After the United States and Mexico announced a new trade deal, analysts turned their attention to Canada. Some worry that Canada could scuttle the North American Free Trade Agreement (NAFTA) by refusing to sign the new accord.

NAFTA is a trade deal between the U.S., Mexico and Canada that took effect in 1994.

Proponents argued it would create an economic boom. Skeptics worried Mexico would suck jobs out of the U.S.

As presidential candidate Ross Perot explained at the time: “We have got to stop sending jobs overseas. It’s pretty simple: If […] you don’t care about anything but making money, there will be a giant sucking sound going south.”

Traders disagreed. They shrugged off the news of the treaty.

The chart above shows benchmark stock market averages for the three countries.

The black line shows the S&P 500 Index, a benchmark for U.S. stocks. Hopes for Mexican stocks, the green line, were high. The same was true for Canadian stocks, the blue line.

But after the agreement took effect, stocks in all three countries moved sideways. NAFTA didn’t have a long-term bullish effect on stocks.

In fact, a year after the agreement, Mexican stocks plunged.

That’s because NAFTA didn’t create anything. It just shifted some jobs between the three countries.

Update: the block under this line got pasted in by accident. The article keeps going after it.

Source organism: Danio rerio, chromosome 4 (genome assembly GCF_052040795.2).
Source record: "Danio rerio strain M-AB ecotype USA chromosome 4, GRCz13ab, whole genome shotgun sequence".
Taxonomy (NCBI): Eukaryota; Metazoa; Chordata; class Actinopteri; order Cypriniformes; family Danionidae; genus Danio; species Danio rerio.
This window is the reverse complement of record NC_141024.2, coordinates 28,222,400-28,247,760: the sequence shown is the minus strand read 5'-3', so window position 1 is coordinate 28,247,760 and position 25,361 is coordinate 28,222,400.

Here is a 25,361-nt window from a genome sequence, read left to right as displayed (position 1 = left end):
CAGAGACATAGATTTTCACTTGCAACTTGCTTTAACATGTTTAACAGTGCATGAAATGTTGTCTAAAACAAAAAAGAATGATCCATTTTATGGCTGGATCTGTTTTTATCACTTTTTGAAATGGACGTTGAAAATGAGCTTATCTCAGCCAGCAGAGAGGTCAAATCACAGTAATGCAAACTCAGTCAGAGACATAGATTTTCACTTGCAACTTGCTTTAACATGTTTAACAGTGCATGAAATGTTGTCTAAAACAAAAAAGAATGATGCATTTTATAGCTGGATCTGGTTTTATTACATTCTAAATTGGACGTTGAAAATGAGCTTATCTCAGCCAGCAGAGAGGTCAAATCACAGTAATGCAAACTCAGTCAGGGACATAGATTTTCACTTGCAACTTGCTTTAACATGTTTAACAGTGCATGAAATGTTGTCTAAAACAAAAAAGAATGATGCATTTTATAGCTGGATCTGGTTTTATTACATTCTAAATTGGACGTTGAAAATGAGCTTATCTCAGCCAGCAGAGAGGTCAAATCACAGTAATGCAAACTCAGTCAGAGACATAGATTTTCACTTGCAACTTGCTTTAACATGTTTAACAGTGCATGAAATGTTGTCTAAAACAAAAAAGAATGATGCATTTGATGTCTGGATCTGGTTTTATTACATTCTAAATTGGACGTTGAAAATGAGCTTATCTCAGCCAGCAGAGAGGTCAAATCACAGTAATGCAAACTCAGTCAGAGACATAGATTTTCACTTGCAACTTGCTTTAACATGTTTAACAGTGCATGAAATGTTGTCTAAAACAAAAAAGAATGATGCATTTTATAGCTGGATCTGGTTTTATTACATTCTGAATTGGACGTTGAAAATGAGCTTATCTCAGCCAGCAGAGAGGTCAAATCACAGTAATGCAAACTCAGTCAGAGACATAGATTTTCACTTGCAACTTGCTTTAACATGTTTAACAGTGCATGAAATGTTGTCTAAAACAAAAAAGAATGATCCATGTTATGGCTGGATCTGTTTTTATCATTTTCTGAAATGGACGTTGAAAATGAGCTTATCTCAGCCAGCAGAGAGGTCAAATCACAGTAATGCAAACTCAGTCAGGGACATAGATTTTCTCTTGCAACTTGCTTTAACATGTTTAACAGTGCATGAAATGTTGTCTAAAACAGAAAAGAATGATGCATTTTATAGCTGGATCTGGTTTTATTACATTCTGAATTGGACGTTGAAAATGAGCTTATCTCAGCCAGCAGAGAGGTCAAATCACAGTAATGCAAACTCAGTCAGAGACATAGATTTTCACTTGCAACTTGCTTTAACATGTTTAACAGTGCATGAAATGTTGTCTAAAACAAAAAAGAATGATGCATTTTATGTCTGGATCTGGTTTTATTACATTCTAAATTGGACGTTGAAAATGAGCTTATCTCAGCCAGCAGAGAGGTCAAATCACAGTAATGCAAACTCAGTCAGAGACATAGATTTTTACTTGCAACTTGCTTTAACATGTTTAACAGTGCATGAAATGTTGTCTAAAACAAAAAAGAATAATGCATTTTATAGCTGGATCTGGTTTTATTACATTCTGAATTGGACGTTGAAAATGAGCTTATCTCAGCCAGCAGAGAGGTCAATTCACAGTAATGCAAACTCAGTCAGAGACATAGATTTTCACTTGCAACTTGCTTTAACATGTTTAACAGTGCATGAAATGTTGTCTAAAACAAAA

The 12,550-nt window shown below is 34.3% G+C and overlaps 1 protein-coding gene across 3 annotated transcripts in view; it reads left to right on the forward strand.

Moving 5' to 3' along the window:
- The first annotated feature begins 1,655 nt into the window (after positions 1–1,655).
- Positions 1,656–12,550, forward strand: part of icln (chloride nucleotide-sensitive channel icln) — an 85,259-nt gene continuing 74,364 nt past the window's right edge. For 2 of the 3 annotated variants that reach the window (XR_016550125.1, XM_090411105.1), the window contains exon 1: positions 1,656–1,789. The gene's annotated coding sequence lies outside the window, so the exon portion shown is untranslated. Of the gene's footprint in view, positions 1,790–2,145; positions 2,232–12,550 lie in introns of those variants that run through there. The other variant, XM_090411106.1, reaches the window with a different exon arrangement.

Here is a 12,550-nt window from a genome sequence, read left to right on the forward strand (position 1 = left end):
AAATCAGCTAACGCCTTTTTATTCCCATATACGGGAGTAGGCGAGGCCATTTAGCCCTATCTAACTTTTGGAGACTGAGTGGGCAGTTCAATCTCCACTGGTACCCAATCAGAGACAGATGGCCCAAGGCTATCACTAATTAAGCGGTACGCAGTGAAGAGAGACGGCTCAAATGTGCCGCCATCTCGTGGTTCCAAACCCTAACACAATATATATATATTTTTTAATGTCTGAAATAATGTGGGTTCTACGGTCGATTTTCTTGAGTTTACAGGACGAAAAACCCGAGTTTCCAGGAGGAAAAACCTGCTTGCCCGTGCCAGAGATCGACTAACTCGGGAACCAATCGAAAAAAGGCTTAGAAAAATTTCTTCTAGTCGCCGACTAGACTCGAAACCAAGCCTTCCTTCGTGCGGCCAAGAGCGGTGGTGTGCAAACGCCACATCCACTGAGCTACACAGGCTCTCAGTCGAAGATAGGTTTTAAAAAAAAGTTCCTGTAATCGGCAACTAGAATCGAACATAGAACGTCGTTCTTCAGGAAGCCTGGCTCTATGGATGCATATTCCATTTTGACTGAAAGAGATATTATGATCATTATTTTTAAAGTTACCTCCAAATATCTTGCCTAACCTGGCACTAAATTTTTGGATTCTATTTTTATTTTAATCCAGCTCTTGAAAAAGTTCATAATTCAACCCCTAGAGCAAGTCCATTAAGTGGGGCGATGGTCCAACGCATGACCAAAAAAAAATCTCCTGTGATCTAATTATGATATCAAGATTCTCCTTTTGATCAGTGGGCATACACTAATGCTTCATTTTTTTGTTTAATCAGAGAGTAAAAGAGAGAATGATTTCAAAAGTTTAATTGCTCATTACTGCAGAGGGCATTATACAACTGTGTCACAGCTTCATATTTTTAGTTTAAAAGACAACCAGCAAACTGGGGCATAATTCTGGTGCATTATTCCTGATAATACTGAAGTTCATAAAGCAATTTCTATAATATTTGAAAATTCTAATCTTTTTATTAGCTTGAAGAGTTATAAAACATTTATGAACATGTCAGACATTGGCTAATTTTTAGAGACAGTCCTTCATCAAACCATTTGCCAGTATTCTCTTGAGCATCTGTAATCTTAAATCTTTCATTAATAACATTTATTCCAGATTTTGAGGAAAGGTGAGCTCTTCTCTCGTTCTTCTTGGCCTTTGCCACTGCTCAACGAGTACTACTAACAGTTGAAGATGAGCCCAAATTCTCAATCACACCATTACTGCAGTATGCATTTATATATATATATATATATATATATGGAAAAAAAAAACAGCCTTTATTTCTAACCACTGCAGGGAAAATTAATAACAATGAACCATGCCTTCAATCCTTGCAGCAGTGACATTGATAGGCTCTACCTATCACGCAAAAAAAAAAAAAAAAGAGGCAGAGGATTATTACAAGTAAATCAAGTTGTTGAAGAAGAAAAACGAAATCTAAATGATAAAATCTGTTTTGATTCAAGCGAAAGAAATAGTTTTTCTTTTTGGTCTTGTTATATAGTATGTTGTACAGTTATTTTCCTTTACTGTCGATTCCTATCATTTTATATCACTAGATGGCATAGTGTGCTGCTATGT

Right now, we see the same thing. Tariffs won’t create jobs. Government mandates won’t create wealth. Jobs will shift in response to demand.

But it costs billions to build modern factories. Companies don’t immediately spend billions to save a few dollars in wages.

That means traders won’t react to new trade agreements. News reporters will.

Instead, traders will focus on earnings. And in the long run, earnings are growing in the U.S. because wages are growing.

Wages should continue growing, and that is bullish for stocks in the U.S. Traders hoping for a surge in Mexican stocks should consider history and avoid that country for now. The same is true in Canada.

Those countries will grow if government policies support growth. Trade agreements will never be enough to lift mature economies to new levels.


Michael Carr, CMT

Editor, Peak Velocity Trader